Microstressors are small nagging moments of friction that occur daily in our lives, that sometimes go unnoticed but can snowball to impact our wellbeing. But the truth is, microstressors drain your energy, waste your time and creative resources and remove your attention from what is really important. Small things like looking for your keys every day, struggling to remember passwords, forgetting meetings or deadlines, or having to look for items in overly cluttered cupboards quickly add up to an invisible but stressful load.
The first step towards tackling pesky microstressors is to identify them. Spend a few mindful days observing yourself – where are the snags, those daily occurrences that create friction? Identify and make a note of them.
You can do something about some microstressors immediately – if the solution is short-term – for instance, add a simple 3M hook for your keys next to the door and allow a few days to get into the habit of actually putting the keys in the correct spot. In no time, you will reach for the keys in the right spot without having to think about it.
But if the micro stressors have more complex causes, take a bit of time to mindfully note them and reflect on what the best solution is.
Is dinner always a last minute dash? That is the path to small frictions, more money and time spent on last minute shopping and reaching for that unhealthy, expensive takeaway menu more often than you’d like. And while these can be occasional occurrences in all our lives, based on the hectic lives we lead, having a meal plan or at least an approximate structure can ease stress and be friendly to your budget too.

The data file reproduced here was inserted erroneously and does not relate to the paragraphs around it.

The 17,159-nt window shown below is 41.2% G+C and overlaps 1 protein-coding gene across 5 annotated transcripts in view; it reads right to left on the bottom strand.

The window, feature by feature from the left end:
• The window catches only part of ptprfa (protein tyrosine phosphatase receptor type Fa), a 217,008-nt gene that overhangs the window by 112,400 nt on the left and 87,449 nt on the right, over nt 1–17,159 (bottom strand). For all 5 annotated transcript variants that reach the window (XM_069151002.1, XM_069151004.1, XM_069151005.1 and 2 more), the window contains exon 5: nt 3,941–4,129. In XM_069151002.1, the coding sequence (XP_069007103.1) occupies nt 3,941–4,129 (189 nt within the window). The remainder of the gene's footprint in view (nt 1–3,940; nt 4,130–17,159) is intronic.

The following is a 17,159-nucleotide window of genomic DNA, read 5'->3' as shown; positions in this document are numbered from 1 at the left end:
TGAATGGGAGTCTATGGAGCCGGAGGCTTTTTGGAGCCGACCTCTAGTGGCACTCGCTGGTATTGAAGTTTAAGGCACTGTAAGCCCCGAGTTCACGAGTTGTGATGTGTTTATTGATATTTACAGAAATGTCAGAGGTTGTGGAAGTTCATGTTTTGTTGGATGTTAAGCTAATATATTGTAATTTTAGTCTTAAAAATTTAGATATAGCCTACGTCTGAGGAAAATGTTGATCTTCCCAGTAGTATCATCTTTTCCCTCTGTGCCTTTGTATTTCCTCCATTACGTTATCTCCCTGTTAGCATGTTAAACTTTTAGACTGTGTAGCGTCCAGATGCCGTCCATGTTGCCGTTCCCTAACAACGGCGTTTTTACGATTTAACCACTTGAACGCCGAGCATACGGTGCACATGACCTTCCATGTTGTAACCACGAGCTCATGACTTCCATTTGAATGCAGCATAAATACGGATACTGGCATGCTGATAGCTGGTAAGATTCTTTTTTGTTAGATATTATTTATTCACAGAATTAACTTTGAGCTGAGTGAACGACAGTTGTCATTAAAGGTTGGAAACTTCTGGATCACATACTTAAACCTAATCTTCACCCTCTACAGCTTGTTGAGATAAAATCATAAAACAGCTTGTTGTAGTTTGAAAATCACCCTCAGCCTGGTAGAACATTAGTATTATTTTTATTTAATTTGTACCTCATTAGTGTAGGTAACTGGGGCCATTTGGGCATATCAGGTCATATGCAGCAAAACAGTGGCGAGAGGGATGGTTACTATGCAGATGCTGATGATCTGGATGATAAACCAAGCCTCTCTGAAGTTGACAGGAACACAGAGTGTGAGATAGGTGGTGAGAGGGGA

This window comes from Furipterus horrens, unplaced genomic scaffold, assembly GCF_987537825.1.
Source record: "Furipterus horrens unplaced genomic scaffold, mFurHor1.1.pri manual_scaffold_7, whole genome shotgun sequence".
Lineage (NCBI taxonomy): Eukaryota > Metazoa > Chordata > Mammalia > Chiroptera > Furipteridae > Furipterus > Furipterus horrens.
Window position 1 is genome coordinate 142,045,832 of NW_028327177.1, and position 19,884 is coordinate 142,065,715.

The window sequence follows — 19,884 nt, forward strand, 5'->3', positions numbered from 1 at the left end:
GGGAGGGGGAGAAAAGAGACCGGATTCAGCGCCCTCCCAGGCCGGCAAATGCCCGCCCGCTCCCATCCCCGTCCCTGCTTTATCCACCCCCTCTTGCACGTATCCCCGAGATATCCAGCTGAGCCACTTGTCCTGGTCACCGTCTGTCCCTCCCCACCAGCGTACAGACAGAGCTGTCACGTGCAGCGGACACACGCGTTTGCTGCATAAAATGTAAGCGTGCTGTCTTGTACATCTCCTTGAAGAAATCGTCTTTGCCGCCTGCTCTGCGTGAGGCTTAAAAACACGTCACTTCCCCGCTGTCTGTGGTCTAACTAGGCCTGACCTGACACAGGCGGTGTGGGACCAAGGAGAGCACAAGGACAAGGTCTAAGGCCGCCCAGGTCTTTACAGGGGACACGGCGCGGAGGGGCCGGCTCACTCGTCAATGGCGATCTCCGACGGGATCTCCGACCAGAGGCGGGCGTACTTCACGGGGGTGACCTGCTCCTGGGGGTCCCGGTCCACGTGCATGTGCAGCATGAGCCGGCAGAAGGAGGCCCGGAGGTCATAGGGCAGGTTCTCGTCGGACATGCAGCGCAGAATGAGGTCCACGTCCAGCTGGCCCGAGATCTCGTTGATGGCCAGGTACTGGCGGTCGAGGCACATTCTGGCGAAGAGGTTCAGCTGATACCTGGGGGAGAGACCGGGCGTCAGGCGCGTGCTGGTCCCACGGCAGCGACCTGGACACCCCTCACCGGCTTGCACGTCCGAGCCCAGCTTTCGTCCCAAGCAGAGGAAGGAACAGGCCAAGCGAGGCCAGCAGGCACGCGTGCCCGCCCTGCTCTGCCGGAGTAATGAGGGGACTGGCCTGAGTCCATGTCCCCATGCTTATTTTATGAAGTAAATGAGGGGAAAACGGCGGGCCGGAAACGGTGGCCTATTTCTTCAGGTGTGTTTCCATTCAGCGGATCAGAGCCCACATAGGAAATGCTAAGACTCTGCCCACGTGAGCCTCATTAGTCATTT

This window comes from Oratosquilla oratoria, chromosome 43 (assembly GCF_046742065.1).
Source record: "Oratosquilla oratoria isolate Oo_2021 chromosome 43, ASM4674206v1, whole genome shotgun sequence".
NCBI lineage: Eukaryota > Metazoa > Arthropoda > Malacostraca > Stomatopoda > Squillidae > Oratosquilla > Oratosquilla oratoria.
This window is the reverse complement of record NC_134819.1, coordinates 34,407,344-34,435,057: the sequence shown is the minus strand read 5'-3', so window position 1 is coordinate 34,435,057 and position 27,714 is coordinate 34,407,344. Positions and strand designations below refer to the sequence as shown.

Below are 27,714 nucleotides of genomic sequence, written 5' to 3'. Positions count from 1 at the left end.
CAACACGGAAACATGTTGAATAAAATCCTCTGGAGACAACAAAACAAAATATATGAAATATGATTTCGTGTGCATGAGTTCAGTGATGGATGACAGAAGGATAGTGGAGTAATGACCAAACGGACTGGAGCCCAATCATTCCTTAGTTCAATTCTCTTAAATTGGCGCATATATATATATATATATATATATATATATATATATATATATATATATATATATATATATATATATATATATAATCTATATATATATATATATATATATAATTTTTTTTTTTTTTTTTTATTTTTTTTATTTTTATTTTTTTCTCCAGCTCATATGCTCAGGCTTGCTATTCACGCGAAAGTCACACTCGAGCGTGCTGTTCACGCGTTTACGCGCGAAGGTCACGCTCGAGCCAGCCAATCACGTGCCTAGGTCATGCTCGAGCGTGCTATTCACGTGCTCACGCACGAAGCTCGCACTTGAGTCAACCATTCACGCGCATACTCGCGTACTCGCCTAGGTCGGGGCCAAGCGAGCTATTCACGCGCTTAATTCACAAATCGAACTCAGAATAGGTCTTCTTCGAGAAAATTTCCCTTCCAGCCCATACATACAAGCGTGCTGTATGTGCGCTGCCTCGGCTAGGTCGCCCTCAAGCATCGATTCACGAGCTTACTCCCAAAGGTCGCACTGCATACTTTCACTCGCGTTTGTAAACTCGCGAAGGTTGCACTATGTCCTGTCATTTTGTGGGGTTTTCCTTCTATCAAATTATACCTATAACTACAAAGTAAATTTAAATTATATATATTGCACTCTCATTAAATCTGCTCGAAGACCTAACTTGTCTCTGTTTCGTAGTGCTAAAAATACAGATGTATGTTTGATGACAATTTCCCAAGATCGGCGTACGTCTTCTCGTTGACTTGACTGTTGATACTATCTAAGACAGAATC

Are there other members in your household? Can they be roped into a rotation of helping with small meals once a week? With a weekly plan, shopping is less stressful and meals are no longer using your daily decision budget and time.
The same goes for laundry, cleaning and washing up. You can use a wall calendar and pre-printed shopping lists (some FREE printables are available on my website here) as well as cleaning planners or make use of the many digital tools available. Many families have started using synchronised calendars or apps like Trello to manage family tasks and activities.
There is of course always a balance between having our lives completely regimented and being completely laissez-faire. Most people enjoy having a high level structure that is unobtrusive but offers a simple to follow routine. For instance, you might want to simplify meal planning by having one vegetarian, one Mexican and/or one Italian themed meal every week – without having to repeat the exact same dish on exact same nights. Strike the balance that works for you!
Is the problem your never-ending to-do list? Last-minute reminders where you have to dash into meetings unprepared or deadlines that you struggle to meet? If these are in your life on a daily basis, they will end up burning you out and tumbling into bigger problems down the line. Take back control by looking at your calendar and reflecting on what is the source of the problem. Sometimes it might be just that there are a limited number of hours during a day and some difficult conversations must be had around your tasks, responsibilities and work-life balance, but other times simple behaviour changes can remove some of those daily microstressors.